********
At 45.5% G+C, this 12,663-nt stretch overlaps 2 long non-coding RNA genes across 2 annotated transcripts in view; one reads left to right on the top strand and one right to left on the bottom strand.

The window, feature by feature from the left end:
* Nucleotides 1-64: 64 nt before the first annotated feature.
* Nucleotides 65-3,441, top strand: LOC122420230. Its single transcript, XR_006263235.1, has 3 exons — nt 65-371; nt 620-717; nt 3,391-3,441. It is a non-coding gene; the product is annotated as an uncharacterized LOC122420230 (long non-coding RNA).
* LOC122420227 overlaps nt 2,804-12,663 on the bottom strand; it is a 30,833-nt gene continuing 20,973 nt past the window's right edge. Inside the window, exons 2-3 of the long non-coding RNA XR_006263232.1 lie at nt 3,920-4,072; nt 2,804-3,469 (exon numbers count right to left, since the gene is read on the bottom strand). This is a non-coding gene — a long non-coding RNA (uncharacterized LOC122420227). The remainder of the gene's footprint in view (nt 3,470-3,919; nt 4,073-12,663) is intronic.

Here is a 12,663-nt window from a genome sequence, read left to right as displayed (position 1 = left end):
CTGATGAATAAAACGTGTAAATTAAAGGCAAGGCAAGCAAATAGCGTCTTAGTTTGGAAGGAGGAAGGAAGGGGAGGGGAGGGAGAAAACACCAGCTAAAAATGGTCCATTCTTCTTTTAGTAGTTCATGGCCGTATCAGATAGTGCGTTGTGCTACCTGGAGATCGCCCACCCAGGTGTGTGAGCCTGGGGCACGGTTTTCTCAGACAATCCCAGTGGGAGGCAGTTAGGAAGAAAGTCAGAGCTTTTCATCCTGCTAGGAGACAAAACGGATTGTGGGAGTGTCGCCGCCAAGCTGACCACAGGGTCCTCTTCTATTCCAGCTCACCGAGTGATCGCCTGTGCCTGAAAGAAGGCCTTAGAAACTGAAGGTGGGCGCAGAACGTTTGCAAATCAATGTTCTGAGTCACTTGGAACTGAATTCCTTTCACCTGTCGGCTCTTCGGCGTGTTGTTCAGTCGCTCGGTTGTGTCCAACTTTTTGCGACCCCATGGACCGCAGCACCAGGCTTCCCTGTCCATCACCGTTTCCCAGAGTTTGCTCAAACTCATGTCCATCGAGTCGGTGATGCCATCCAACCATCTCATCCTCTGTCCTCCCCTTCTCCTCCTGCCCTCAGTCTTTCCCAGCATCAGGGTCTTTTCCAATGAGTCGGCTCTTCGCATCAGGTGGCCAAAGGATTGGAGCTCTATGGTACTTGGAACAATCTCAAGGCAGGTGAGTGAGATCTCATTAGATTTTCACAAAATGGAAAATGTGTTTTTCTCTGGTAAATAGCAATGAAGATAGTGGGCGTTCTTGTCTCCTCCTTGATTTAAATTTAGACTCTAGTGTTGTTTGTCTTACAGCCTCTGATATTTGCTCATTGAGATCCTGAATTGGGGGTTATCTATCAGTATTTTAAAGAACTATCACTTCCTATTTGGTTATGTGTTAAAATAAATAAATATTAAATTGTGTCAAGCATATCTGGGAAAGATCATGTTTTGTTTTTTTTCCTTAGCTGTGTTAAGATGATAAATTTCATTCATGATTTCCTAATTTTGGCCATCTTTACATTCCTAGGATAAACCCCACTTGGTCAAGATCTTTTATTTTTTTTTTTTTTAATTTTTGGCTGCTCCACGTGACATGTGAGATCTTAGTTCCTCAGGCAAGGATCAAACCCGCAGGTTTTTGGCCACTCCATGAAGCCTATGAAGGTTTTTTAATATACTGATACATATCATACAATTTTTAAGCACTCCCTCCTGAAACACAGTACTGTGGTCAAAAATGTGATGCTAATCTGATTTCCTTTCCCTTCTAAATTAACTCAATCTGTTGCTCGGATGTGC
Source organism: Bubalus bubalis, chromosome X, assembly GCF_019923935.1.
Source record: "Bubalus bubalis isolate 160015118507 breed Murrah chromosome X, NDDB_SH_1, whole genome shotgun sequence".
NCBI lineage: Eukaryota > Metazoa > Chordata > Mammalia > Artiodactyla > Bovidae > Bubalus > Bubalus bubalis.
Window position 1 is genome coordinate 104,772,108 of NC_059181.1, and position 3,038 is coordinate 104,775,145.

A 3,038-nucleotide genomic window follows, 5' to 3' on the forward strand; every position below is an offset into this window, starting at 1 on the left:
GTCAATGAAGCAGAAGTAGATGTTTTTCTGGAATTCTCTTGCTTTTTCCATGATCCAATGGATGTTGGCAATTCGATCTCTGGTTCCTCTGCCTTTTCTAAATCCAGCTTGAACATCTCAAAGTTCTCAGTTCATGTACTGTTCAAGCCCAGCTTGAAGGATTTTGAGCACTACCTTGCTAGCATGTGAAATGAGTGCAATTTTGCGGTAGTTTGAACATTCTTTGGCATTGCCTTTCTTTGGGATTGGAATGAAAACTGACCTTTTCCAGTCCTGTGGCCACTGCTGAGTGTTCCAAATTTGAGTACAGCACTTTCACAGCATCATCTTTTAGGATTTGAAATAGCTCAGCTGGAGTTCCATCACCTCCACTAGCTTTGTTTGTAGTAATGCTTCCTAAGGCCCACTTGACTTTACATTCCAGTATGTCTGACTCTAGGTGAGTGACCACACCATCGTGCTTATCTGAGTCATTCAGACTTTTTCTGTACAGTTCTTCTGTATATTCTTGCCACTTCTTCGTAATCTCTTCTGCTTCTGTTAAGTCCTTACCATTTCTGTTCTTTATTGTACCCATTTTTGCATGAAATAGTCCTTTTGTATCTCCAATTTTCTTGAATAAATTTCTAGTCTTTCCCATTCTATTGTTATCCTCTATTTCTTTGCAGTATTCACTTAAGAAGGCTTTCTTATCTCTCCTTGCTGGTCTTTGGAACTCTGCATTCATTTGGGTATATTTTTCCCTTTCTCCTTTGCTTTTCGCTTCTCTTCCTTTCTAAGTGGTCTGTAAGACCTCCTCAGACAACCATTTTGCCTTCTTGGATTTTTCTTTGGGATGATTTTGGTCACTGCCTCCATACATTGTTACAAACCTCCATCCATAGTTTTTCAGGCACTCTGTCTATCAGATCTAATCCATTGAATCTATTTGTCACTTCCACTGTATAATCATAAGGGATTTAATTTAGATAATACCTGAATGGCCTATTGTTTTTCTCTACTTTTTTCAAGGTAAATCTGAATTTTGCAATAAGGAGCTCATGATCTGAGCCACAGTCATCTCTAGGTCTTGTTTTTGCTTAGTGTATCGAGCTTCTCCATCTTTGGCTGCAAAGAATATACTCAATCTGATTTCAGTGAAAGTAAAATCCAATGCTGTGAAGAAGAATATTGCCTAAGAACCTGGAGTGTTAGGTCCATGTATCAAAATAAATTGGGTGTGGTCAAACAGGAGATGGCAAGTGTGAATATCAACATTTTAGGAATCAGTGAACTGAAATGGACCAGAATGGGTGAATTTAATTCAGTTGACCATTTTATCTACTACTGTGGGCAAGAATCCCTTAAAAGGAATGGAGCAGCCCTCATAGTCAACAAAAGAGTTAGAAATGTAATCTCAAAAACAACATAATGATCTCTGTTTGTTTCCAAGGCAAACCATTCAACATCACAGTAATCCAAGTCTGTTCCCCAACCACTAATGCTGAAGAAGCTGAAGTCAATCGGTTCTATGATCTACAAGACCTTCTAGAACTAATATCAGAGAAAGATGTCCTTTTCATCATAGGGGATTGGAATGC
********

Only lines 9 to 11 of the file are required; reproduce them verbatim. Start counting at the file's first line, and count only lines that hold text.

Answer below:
Source record: "Bubalus bubalis isolate 160015118507 breed Murrah chromosome X, NDDB_SH_1, whole genome shotgun sequence".
NCBI lineage: Eukaryota > Metazoa > Chordata > Mammalia > Artiodactyla > Bovidae > Bubalus > Bubalus bubalis.
Window position 1 is genome coordinate 104,772,108 of NC_059181.1, and position 3,038 is coordinate 104,775,145.